Submitted On Briefs: September 27, 2017
W. Andrus, Esq., and Lynn J. Madison, Esq., Andrus Law, LLC,
Brunswick, for appellant father.
Richter, Esq., Richter Law, LLC, Gardiner, for appellant
T. Mills, Attorney General, and Meghan Szylvian, Asst. Atty.
Gen., Office of the Attorney General, Augusta, for appellee
Department of Health and Human Services.
SAUFLEY, C.J., and ALEXANDER, MEAD, GORMAN, JABAR, and
The parents of Keegan M. appeal from a judgment of the
District Court (West Bath, Mathews, J.) terminating
their parental rights to the child pursuant to 22 M.R.S.
§ 4055(1)(A)(1)(a) and (B)(2)(a), (b)(i), (b)(ii)
(2016). The father challenges the courts factual findings in
general,  and the mother argues that the Department
did not provide the services necessary for her to reunify
with the child. Because the evidence supports the courts
findings and discretionary determinations, we affirm the
Based on competent evidence in the record, the court found,
by clear and convincing evidence, that the parents were
unwilling or unable to protect Keegan from jeopardy within a
time reasonably calculated to meet his needs and were unable
to take responsibility for him within a time reasonably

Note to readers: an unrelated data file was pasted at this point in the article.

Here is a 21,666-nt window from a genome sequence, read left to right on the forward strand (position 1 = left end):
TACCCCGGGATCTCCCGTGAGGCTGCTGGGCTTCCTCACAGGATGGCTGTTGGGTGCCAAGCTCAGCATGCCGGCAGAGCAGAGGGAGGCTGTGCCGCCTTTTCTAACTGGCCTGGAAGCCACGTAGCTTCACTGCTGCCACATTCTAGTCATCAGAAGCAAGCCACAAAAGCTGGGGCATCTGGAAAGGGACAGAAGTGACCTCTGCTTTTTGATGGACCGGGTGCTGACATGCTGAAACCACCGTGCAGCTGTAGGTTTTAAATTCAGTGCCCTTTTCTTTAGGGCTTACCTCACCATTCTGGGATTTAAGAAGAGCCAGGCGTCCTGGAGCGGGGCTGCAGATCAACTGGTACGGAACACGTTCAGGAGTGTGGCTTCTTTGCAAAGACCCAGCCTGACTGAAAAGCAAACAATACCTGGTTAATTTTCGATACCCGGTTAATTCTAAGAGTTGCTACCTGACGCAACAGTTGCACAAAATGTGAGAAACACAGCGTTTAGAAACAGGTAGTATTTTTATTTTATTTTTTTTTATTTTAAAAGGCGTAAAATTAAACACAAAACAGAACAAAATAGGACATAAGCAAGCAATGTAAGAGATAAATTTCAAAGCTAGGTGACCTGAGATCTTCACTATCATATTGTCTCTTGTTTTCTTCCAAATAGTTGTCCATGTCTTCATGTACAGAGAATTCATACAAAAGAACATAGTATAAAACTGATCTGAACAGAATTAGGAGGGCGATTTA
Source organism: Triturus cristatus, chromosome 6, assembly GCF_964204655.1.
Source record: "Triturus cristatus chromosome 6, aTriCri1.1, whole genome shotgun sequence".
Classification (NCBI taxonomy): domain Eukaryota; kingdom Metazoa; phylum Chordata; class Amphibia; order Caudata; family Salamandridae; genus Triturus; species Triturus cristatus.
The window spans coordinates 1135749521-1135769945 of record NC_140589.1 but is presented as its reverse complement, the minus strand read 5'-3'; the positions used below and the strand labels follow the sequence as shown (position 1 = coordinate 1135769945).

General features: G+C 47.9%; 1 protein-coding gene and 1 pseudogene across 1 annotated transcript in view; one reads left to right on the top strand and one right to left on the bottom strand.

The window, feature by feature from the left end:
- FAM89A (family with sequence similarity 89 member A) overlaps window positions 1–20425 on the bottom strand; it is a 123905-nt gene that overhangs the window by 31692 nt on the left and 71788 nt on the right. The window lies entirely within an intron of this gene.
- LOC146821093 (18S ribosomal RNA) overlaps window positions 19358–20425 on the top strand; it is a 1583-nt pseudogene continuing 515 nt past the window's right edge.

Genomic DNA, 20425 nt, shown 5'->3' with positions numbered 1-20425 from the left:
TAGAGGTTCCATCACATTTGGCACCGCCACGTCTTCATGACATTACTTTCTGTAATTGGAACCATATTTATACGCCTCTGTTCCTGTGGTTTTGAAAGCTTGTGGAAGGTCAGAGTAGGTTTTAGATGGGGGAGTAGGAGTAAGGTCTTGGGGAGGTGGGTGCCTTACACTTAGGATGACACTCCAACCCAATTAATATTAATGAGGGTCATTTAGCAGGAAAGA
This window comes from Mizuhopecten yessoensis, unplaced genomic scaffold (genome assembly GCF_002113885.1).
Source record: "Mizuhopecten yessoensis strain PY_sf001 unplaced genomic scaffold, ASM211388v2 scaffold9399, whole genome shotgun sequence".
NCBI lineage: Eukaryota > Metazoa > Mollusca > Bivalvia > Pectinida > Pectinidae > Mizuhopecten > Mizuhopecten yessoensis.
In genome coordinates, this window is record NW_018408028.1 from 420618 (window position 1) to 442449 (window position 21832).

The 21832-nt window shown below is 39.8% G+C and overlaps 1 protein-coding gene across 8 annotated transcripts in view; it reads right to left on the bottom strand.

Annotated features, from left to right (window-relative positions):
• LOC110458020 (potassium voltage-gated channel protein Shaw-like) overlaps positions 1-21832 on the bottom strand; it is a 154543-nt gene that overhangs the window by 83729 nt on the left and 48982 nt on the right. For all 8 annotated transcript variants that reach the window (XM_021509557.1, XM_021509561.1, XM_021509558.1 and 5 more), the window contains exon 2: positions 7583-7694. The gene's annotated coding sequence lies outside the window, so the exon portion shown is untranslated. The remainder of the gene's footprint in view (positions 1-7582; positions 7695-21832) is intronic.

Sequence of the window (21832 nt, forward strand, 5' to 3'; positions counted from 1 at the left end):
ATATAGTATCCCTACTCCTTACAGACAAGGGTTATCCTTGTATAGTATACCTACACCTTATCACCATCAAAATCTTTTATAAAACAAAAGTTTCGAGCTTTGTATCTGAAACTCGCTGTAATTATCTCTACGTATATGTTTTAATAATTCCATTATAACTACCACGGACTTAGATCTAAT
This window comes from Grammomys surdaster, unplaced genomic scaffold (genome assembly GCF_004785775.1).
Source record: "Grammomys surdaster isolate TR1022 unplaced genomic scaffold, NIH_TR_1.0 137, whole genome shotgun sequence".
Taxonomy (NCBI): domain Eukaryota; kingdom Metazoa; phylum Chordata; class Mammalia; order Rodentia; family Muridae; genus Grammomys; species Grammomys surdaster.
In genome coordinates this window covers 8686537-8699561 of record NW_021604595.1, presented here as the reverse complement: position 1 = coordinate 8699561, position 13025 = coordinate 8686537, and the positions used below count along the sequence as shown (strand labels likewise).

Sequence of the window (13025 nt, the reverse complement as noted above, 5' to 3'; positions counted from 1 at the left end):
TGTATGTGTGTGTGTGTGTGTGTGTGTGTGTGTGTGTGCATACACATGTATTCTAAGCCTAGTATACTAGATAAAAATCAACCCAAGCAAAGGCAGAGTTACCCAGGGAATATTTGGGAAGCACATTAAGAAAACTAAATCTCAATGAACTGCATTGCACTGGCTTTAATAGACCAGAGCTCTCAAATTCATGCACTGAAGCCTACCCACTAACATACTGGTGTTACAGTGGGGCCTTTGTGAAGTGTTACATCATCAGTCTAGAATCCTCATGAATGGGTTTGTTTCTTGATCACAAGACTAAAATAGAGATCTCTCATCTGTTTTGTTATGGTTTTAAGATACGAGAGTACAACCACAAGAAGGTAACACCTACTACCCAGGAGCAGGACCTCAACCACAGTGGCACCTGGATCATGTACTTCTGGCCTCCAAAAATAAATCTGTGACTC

calculated to meet his needs, and that termination of each
parents parental rights was in Keegans best interest. See
id.; In re Caleb M., 2017 ME 66, ¶ 27, 159 A.3d
345. The court based this determination on the following
findings of fact.
After the jeopardy court (Field, J.) found, in July
2015, that Keegan was in jeopardy due to "unsanitary,
unsafe, and unstable living conditions, and lack of
supervision, " the parents reunification plans required
that they participate in numerous services including
psychological evaluations, case management, medication
management, and counseling, and that they obtain "safe
and stable housing."
By the time of the termination hearing, Keegan, then six
years old, showed signs of significant recovery from the
serious harm he had suffered while in the care of his
parents. Regarding the parents participation in and
compliance with the reunification plan, the termination court
found as follows:
Until fall of 2016 [the mother] failed to obtain any
counseling, case management services or consistent med
[The mother] places the blame for her failed performance as
it relates to therapy, med management and case management on
the Department. The evidence record indicates
otherwise....The Court does not find [the mother]s
explanation for her failure to comply with the Departments
recommendations as credible.
. . . [The father] has not to date participated in any case
management, med management or counseling. The Department
repeatedly requested [the father] to seek the services at
family team meeting and court ...